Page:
Rudyard Kipling (1865–1936) was born in Bombay (now Mumbai), India. Although he lived with relatives in England from age 6 to 17, he spoke Hindi and Portuguese, in addition to English. You might know him best from his 1894 children’s story The Jungle Book (or, at least, the 1967 Disney film based on it).
But before Mowgli, Baloo, and Shere Khan, he wrote Barrack-Room Ballads (1899). This collection of songs and poems — including the well-known ‘Gunga Din’ — took on the heavy topic of the Victorian British Army. In 1907, he won the Nobel Prize in literature ‘in consideration of the power of observation, originality of imagination, virility of ideas and remarkable talent for narration which characterize the creations of this world-famous author.’
Published in 1910, this poem is a celebration of the life that thrives in the woods, whether we puny humans are there to appreciate it or not. There’s a sense of longing, perhaps a tinge of regret, in the recognition that ‘they shut the road through the wood,’ but the animals and trees carry on.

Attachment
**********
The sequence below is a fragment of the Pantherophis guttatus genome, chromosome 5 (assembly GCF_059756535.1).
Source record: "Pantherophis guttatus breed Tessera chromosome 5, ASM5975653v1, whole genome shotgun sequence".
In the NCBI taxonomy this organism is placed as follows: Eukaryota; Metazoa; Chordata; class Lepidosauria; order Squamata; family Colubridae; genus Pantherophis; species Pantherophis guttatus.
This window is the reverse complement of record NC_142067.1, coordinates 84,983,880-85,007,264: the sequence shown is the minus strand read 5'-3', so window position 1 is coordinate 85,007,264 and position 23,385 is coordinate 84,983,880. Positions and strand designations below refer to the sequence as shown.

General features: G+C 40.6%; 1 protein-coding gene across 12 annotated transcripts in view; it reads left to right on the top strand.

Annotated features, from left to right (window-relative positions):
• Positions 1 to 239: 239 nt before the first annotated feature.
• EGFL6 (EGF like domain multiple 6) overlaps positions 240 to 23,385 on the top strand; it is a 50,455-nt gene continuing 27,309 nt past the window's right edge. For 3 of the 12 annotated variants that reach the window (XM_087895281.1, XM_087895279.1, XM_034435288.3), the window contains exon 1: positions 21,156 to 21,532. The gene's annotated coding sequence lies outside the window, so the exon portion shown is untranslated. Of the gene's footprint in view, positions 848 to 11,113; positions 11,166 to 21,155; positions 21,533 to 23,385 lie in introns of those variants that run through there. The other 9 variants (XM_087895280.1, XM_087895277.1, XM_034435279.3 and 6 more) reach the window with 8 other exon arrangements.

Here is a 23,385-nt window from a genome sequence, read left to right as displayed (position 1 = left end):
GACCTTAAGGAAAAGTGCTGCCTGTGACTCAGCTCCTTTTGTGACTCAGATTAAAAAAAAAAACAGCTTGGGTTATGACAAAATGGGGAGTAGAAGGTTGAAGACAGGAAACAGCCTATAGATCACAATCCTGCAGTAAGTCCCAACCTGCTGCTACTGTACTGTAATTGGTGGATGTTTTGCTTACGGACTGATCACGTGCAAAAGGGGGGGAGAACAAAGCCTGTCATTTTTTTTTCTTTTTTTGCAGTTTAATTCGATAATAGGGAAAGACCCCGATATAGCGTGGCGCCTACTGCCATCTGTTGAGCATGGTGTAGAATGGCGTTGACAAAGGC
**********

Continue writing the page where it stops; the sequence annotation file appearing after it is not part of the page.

Kipling’s imagery is rich with sound — whistles and swishes and hoof beats — and permeated by the weather: rain and night-air and mist. Unsentimental but moving all the same, it makes us yearn to walk in the woods, too.
Enjoy this fine reading of the poem by English actor Ralph Fiennes:
Heads up: Spotify has the entire album if you need more Fiennes+Kipling in your life.
Top image courtesy of Ekaterina Kondratova/Shutterstock.
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